Jacob VanHoutan, Staff Writer
“I, Tonya” is the story of Tonya Harding, a Team-USA figure skater known for being the only woman in U.S. figure skating history to land the triple axel in competition and for being involved in the assault of her longtime rival Nancy Kerrigan. The film stars Margot Robbie as Harding, Sebastian Stan as her then-boyfriend Jeff Gillooly and Allison Janney as her mother, LaVona Golden.
The film opens with young Tonya Harding and shows how her early childhood relationships with her parents deeply affected how she grew up. After that, we cut to when she is fifteen and meets Jeff, and we get to see their toxic relationship unfold. We see Tonya experience success in the figure skating world and the last half an hour is devoted to what the film calls “The Incident.”
“I, Tonya” delivers some outstanding performances. Margot Robbie sheds her good-girl image in this film to really become Tonya. Tonya was the bad girl of figure skating, and I believed that Robbie was too. Sebastian Stan and his really bad mustache are also terrific in this film as Gillooly. He does a great job of just being completely unhinged while still being able to seem under control. My favorite performance is Allison Janney; LaVona Golden is the kind of character who says and does whatever she wants and is so crude about it. She doesn’t take any crap from anyone, and Janney just goes for it. You really see her torment her daughter and you try to understand why she thought that Tonya needed to be pushed so hard to be so good.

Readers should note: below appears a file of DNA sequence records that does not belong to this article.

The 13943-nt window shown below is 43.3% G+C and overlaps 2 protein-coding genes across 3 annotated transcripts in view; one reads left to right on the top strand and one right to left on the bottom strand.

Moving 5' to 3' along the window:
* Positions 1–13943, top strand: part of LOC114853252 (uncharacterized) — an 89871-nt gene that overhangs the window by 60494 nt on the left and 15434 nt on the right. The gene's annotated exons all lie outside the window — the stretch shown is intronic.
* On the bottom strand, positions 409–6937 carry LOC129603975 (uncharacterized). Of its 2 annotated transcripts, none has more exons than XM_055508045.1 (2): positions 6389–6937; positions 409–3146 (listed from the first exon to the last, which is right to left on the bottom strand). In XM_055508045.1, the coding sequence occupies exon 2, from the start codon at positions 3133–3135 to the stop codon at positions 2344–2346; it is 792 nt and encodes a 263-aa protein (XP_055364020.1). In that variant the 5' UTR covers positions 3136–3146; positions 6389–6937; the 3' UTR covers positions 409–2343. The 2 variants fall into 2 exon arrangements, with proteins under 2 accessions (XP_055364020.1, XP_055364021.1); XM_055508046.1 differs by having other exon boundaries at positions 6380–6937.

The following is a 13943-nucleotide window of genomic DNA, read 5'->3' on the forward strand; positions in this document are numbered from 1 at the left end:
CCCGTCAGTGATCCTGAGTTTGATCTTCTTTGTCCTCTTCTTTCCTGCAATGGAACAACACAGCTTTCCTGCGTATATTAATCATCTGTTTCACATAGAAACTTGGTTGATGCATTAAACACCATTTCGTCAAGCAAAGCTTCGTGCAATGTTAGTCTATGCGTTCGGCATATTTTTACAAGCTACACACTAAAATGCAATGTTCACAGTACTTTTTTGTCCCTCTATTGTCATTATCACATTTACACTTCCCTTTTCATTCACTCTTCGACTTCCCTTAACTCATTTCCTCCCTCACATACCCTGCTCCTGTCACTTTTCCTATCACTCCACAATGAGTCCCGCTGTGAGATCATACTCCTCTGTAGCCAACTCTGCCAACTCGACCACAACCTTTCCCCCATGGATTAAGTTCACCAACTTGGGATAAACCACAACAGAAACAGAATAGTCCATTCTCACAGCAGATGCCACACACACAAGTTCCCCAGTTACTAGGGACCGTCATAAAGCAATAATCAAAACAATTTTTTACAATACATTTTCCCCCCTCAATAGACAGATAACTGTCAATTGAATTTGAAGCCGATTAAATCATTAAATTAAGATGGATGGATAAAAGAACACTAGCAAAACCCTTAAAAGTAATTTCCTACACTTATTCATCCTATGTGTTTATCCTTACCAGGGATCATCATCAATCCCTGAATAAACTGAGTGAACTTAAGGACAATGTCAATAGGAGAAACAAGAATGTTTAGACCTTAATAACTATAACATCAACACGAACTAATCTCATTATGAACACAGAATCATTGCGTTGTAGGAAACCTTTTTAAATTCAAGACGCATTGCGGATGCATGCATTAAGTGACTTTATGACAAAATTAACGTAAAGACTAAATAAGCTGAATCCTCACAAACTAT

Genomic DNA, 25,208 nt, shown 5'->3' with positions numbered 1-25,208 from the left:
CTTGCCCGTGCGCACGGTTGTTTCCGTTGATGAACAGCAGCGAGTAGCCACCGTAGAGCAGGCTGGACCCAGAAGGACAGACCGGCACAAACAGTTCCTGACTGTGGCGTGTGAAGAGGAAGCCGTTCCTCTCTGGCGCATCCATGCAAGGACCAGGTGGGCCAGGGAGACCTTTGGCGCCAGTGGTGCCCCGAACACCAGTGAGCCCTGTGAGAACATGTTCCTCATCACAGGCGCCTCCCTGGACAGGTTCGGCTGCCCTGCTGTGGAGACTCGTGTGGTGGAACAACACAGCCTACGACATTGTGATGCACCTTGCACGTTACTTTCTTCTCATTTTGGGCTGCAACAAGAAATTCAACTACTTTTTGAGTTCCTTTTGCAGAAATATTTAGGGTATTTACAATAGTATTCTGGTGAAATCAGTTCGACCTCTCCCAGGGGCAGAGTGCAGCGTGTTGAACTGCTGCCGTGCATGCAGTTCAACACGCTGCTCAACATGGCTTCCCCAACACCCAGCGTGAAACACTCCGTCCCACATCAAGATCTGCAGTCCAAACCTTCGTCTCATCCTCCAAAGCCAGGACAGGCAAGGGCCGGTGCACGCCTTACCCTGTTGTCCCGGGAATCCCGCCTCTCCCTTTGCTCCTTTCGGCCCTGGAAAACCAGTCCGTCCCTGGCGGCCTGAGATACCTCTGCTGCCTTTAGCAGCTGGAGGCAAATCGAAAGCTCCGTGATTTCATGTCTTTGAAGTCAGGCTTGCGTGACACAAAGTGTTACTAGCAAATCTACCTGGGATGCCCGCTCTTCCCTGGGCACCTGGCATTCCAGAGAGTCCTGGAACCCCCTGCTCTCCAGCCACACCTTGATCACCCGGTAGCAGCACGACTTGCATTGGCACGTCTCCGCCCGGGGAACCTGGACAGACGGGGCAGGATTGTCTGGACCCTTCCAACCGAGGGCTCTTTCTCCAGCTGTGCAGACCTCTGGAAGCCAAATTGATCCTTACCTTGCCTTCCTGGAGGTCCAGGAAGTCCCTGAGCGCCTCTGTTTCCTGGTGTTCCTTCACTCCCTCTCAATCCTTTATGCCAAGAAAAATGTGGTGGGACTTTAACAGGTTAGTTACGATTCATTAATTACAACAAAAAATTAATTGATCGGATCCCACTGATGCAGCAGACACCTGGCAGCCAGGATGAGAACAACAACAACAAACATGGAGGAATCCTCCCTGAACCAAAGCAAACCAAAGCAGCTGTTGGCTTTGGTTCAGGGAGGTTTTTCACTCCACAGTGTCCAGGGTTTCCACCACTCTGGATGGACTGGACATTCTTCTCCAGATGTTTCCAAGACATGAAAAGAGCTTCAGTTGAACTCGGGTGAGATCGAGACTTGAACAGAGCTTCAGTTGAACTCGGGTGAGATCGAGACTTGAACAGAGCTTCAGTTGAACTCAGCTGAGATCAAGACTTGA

This film has been compared to films like “Goodfellas” for good reason. It isn’t as hard-edged as that film, and it doesn’t have anywhere near the same amount of violence as that film does, but it does have plenty of moments with characters looking at the camera and talking to the audience. The film is based off real-life testimony from Harding and Gillooly, and they are constantly at odds. This film feels like two people battling out for what the truth is, and the writer does a good job of showing us that by having the characters provide contradictory evidence.
I was truly fascinated from this film from start to finish. It is a very smart film that delivers on a ton of laughs, but it does know when it needs to get a little serious. The only criticism I have for the film is focused on the figure skating scenes. They use CGI to put Robbie’s face on the body double when she isn’t skating, and it doesn’t look good at all. But the film is still expertly directed by Craig Gillespie, and he does a fantastic job with some really amazing scenes. I highly recommend that everyone go see this film while it still in theaters.
This article first appeared in the Friday, January 26, 2018, Edition of The Echo.